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'A Weak Regime Is A Major Worry'

As India went to the polls, John Sevilla, associate director, sovereign ratings, and India analyst at Standard & Poor's, the world's premier credit rating agency, was watching closely. But he took time off to speak to Padma Rao-Sundarji in New

'A Weak Regime Is A Major Worry'

What are the likely effects of the election results on your agency's ratings of India's credit-worthiness?

We've had a BB+ rating for India for quite a few years now, mainly because India needs to achieve several things to make it more stable and credit-worthy. A lot has been achieved, but we feel very strongly that the fiscal deficit of the Union Government is quite large. If this is not corrected immediately, it could lead to a lower GDP growth rate, potential balance of payments problems all over again, and a whole host of other risks. But I truly don't think the elections are going to make much of a difference. Because the Indian authorities, the RBI and even politicians realise that this (fiscal deficit) is a problem.

However, having said that, we believe that the type of fiscal consolidation and reforms that we would consider necessary to bring the deficit down could generate quite a bit of controversy and be politically rather difficult to implement. Because of that, I think the likelihood of them taking place under a strong government is much higher than under a weak government.

What would be the effect of your ratings if, say, a Congress-led coalition—and you, like most people, pro-gnose a coalition—came to power?

What we're looking for is a sustained, long-term commitment to the process of reforms and there are reasons to believe that any future Indian government will move in that direction. While we do pay attention to election manifestos, another very important indicator of what governments of various political stripes might do is the state governments they control. Things have been happening even in some states not considered particularly market-friendly such as West Bengal, Orissa or Kerala. So the political composition of the next government is more a question of nuance and how quickly it is going to be able to get to work. We are only concerned that a weak government will make very little progress on macro-adjustment issues.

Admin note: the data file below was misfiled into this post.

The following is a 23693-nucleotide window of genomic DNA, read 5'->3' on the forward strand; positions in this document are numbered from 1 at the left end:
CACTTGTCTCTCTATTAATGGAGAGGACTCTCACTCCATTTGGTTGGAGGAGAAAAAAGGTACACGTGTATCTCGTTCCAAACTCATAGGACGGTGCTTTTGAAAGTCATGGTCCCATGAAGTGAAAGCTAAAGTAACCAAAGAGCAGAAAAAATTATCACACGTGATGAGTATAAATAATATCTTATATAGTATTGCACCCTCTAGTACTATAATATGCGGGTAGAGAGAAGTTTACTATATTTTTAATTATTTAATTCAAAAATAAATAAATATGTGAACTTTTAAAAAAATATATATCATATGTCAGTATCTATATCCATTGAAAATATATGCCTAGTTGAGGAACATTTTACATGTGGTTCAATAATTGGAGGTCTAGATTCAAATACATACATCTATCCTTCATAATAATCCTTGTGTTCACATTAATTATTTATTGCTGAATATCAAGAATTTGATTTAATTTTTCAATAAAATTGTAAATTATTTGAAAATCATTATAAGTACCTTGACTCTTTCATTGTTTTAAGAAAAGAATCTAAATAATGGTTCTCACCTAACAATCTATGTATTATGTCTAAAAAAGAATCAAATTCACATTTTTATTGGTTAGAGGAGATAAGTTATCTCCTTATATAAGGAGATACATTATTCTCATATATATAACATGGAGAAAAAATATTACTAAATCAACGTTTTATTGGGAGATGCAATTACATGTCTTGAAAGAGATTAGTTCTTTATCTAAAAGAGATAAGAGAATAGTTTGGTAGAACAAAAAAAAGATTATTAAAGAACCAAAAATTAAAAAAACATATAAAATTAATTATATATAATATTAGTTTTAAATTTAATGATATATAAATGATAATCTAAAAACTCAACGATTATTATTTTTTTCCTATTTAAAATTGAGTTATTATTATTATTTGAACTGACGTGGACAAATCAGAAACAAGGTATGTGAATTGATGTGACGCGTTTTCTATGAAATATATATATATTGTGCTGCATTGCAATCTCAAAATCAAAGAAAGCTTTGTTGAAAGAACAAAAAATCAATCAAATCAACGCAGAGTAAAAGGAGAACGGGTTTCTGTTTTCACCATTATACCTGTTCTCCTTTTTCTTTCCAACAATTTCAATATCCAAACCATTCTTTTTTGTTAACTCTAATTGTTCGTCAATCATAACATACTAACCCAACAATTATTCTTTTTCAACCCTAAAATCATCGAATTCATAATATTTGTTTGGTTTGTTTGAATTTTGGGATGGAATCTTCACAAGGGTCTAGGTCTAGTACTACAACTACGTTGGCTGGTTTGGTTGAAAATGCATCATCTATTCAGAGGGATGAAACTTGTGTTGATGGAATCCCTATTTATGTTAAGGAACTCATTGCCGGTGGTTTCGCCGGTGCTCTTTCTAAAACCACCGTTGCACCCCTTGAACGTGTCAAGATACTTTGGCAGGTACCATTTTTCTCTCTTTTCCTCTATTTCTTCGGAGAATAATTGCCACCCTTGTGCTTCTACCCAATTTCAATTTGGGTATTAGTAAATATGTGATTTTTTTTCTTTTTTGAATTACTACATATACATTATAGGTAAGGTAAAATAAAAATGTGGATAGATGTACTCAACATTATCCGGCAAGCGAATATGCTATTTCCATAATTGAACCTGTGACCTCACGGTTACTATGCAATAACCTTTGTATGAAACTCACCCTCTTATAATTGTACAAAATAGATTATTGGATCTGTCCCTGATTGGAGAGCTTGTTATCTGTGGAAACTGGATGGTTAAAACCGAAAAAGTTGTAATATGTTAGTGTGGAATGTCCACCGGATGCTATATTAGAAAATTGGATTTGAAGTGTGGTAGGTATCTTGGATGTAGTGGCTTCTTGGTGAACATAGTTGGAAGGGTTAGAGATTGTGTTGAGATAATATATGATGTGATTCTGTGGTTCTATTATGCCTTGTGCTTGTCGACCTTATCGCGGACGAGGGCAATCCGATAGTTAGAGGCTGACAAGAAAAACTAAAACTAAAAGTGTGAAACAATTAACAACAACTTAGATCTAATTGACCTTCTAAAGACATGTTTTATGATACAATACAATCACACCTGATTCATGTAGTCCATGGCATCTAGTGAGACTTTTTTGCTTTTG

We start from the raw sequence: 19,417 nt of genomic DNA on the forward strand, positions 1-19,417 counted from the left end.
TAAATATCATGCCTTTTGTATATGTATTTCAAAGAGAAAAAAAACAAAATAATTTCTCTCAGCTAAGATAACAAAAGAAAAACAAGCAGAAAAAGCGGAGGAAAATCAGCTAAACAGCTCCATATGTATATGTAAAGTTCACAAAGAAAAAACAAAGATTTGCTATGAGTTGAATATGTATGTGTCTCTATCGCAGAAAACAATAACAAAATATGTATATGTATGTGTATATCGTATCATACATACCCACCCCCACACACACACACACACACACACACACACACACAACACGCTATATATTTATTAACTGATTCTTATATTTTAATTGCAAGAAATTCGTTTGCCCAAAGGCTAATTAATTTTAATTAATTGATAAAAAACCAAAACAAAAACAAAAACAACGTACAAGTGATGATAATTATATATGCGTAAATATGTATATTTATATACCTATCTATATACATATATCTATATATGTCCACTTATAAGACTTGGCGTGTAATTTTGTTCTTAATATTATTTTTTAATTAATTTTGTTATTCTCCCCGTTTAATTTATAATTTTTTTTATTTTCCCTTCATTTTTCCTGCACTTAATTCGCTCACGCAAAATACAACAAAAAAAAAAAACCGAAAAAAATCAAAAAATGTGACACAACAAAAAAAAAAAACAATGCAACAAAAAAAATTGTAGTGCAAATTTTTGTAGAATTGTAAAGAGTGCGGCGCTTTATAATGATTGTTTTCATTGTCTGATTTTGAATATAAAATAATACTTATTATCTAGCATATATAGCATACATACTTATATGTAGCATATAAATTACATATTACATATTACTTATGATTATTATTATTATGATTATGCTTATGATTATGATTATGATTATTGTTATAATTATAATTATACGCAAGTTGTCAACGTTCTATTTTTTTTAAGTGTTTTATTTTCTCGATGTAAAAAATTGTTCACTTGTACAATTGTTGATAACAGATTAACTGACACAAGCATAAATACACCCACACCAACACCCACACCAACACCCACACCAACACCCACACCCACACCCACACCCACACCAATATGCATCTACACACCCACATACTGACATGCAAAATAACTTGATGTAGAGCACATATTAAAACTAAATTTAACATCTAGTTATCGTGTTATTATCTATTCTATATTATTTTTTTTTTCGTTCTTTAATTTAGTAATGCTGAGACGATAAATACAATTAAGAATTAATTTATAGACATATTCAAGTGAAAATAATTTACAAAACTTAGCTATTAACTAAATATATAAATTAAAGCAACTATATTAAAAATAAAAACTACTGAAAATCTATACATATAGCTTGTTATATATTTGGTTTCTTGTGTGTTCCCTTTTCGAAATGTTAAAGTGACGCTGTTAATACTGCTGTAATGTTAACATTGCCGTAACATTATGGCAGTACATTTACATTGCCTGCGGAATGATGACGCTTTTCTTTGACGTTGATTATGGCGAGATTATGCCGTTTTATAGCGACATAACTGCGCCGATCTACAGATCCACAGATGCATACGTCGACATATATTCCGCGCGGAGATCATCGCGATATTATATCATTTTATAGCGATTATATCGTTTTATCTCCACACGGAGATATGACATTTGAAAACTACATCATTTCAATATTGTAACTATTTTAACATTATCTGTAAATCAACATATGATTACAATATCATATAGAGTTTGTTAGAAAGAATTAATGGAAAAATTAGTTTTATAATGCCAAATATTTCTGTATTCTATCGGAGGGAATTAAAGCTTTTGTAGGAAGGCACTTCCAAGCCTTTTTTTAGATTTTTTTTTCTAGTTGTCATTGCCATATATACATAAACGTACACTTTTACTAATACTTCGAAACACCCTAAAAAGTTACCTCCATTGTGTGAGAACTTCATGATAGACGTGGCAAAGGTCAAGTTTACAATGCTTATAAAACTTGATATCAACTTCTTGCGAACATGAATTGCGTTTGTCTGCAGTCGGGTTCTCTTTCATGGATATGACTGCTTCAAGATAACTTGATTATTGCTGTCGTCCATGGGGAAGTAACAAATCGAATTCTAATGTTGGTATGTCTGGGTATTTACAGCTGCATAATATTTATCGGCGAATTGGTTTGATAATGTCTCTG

What, in your view, would be a weak government?

Maybe the safest and most informative kind of answer to that would be to ask you to look back at the kind of coalition governments India has had in the past. You had the V.P. Singh government, the Chandra Shekhar government. The next stage of reforms is going to involve tasks like reducing government expenditure on public sector enterprises, rationalising the whole state enterprise sector, improving the framework for private investment and bringing in foreign investment in a lot of infrastructure-related sectors. Anywhere in the world, such moves need a determined government—preferably one with a nice, supportive majority in the legislature. But we don't expect any reversal.

A reversal in what? In Indian policy or in your ratings?

Both. We don't expect a reversal in liberalisation. Though there could be some slippage on some macroeconomic controls.

What about India's ability to attract foreign investment?

Though you got a fair amount of investment over the last couple of years, the bulk of it came from the FIIs and into the stock-market. That does provide funds. However, in the long term, it would be more positive if you got the kind of investment that China's getting. People (in China) are building factories, roads, etc. This brings technology and skills and, from a balance-of-payment perspective, the money tends to stay in the country. It is not going to leave at the slightest sign of trouble. Portfolio investment, on the other hand, tends to be a lot more volatile.

But even in the case of China, US investment is currently undergoing reexamination in the light of political issues like the human rights question. So, let's say, should a BJP-led coalition come to power and political winds of change unrelated to economic issues sweep India, would they affect US investment and your ratings?

It really depends on what other things happen at the same time. One of the reasons why I earlier cited long-term direct investments is that India hasn't got very much and, as a result of that, we remain a bit guarded about the long term prospects of the balance of payments.

What are the aspects which would bring about a change in ratings?

Movement in the fiscal deficit. Improvements in the degree of foreign direct investment. If there is going to be a worsening of fiscal policy—which we do not expect—we would certainly have to review our assumptions, because we base our ratings on the gradual improvement of the fiscal deficit—not dramatic, but gradual.

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